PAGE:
Friederich et al. (2014) measured risk literacy in German medical students by using the traditional paper-and-pencil format of the Berlin Numeracy Test. The sample consisted of 600 German medical students from the University of Muenster. Participants had to solve four short case-studies in less than 10 minutes. No calculators were allowed; however, participants could make notes. Results indicated that the German medical students obtained high average scores. The research team found that participants who made notes scored significantly higher than those who only performed mental calculations. Moreover, male participants had significantly higher scores than female participants. Thus, the test is a valuable tool as numeracy plays a crucial role in medical decisions and scientific research.

Translation

The Berlin Numeracy Test has been validated in Swedish (Lindskog et al. 2015) among two groups: students from a Swedish university and a sample representative of the Swedish population. Results showed that the test was a valid measure of numeracy in both samples.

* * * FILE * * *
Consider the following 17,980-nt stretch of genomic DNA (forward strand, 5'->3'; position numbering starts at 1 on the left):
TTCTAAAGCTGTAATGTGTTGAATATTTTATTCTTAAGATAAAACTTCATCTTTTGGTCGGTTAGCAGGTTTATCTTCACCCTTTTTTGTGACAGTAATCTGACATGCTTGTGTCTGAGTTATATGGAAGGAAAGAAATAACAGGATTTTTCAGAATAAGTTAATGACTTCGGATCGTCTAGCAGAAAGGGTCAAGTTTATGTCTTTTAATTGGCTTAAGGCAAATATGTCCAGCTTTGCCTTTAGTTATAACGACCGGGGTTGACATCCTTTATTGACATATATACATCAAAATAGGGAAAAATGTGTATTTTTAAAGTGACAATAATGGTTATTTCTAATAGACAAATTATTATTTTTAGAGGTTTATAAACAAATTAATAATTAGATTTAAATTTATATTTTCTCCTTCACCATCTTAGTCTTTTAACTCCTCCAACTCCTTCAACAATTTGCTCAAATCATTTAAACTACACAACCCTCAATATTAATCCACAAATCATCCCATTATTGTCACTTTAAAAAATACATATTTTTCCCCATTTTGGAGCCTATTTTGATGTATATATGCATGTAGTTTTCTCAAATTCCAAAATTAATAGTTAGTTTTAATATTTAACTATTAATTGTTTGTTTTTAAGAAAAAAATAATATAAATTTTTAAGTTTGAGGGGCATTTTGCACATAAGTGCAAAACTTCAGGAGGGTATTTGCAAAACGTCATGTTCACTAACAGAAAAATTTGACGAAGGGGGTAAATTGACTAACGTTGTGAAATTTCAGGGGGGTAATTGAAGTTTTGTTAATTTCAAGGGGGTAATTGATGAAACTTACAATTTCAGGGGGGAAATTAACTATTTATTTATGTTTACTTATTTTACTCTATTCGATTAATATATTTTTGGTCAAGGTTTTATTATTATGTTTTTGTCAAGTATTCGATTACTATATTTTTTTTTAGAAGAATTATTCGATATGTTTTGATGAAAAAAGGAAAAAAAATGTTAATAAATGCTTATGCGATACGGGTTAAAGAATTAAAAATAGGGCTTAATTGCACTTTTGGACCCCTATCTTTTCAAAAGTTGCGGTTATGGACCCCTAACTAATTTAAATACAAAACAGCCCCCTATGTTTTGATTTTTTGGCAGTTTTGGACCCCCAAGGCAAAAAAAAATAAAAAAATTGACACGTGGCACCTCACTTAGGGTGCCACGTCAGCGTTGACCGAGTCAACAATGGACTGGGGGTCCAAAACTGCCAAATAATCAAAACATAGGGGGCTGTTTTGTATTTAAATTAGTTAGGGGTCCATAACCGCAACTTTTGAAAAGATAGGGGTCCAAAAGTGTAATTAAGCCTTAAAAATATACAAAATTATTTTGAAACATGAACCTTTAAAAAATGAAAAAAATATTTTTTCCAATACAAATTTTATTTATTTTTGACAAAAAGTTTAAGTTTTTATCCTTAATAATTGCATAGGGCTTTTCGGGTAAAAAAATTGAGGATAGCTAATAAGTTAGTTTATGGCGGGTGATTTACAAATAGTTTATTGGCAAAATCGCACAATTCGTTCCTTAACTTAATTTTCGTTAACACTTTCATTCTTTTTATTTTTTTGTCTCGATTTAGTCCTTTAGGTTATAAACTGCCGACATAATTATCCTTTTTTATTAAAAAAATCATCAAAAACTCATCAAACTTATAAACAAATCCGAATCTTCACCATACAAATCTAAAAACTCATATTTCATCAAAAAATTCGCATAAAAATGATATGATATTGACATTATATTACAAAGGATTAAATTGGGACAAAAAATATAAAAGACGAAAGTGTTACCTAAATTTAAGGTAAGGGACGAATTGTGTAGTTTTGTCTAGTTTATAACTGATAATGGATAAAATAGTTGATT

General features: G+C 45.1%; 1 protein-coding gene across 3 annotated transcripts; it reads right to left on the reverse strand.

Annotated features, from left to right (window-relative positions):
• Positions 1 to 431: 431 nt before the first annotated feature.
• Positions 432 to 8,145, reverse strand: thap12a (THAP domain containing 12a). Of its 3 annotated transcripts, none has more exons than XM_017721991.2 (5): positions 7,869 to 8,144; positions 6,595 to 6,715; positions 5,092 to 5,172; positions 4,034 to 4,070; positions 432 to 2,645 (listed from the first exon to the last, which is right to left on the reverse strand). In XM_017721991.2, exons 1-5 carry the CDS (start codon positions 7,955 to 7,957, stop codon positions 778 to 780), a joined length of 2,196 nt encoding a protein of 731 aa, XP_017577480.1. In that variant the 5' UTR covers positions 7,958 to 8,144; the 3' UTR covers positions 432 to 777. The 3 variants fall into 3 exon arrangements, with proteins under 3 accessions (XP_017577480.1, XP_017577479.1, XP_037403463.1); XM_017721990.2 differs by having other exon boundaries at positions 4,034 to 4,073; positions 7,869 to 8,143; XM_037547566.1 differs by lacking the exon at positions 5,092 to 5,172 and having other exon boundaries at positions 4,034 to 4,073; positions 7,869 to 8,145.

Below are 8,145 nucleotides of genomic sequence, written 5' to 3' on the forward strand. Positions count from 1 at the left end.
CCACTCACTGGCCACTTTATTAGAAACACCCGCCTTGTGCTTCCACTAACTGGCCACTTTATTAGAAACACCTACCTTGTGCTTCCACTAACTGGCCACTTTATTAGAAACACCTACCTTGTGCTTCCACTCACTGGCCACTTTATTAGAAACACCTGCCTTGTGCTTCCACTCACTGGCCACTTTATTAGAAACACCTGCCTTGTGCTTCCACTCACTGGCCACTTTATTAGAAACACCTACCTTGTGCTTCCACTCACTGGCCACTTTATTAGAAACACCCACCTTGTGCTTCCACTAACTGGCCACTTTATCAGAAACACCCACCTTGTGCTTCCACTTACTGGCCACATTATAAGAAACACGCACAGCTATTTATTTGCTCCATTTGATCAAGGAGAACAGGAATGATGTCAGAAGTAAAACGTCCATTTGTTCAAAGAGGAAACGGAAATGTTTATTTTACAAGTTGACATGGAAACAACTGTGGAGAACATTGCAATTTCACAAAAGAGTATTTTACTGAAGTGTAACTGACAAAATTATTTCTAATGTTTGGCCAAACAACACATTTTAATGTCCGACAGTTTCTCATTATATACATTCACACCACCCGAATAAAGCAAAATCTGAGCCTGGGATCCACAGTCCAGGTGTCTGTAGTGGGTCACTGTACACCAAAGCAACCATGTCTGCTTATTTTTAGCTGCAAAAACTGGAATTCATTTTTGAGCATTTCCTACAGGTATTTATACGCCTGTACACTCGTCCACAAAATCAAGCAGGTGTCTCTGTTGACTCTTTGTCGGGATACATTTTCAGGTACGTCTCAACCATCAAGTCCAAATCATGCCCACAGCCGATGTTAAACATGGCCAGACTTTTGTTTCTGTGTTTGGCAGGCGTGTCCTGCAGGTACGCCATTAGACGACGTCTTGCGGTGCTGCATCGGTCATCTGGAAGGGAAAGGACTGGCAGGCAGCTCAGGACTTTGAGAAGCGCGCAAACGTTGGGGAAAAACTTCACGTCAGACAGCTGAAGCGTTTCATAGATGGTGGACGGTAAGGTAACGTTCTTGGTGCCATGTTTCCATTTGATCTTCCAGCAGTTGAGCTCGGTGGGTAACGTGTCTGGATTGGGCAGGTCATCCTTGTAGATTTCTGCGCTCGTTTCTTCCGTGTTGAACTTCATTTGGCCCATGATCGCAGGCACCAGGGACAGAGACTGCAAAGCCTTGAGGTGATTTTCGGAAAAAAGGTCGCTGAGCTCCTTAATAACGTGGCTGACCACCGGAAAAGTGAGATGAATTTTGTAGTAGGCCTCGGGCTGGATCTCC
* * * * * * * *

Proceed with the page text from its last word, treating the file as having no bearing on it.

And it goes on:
Note that the test achieves good discriminability across countries and populations.

Data Analysis

The test is a valuable tool in the assessment of risk literacy and statistical numeracy.

Interestingly, participants who made notes scored higher than those who performed only mental arithmetic (2.45 and 1.77 points, respectively, P<.001). Gender differences also affected performance (with 2.36 points and 1.72 points for males and females, respectively, P<.001). No statistically significant differences were found regarding experience (the academic year) and performance (P=.37) (Friederich et al., 2014).

COSMIN

The Berlin Numeracy Test is a powerful tool with strong psychometric discriminability across more than 15 countries and diverse populations.

Predictive validity: While the Berlin Numeracy Test raises a few concerns regarding its predictive validity, the authors of the tool claim the test is a strong predictor of comprehension and evaluation of risks. The test can increase the predictive power of other tools which measure intelligence and decision-making.

Convergent and discriminative validity: The Berlin Numeracy Test also reveals good convergent and discriminative validity. The tool shows high correlations with other measures of cognitive ability and low correlation with unrelated constructs, such as motivation and beliefs.

Reliability: The test shows good levels of internal consistency. Interestingly, data showed that Cronbach’ Alpha was 0.79 in the US and 0.74 in Germany.